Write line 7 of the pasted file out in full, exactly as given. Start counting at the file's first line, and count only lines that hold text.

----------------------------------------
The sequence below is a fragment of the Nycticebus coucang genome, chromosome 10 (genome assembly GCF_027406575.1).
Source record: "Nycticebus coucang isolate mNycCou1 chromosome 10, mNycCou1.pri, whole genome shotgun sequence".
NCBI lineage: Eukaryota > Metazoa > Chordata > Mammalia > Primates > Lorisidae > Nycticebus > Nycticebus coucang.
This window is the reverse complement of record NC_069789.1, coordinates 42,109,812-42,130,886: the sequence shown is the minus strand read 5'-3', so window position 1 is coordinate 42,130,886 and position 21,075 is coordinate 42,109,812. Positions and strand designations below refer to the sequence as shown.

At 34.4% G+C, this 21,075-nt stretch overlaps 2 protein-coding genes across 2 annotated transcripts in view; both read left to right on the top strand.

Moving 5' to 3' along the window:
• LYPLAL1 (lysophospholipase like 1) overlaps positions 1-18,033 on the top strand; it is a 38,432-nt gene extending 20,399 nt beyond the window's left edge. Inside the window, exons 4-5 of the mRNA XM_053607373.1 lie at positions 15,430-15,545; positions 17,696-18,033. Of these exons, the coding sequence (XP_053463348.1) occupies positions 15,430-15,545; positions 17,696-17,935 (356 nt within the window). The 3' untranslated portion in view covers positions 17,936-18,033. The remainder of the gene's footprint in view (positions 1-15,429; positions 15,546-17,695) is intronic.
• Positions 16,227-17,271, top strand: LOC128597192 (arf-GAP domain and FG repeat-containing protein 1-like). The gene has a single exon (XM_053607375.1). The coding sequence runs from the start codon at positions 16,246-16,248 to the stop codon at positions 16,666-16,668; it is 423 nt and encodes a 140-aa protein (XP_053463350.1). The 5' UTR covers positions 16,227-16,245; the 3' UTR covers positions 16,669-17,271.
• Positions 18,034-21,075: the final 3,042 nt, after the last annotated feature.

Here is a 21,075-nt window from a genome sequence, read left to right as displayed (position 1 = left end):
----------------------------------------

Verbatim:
• LYPLAL1 (lysophospholipase like 1) overlaps positions 1-18,033 on the top strand; it is a 38,432-nt gene extending 20,399 nt beyond the window's left edge. Inside the window, exons 4-5 of the mRNA XM_053607373.1 lie at positions 15,430-15,545; positions 17,696-18,033. Of these exons, the coding sequence (XP_053463348.1) occupies positions 15,430-15,545; positions 17,696-17,935 (356 nt within the window). The 3' untranslated portion in view covers positions 17,936-18,033. The remainder of the gene's footprint in view (positions 1-15,429; positions 15,546-17,695) is intronic.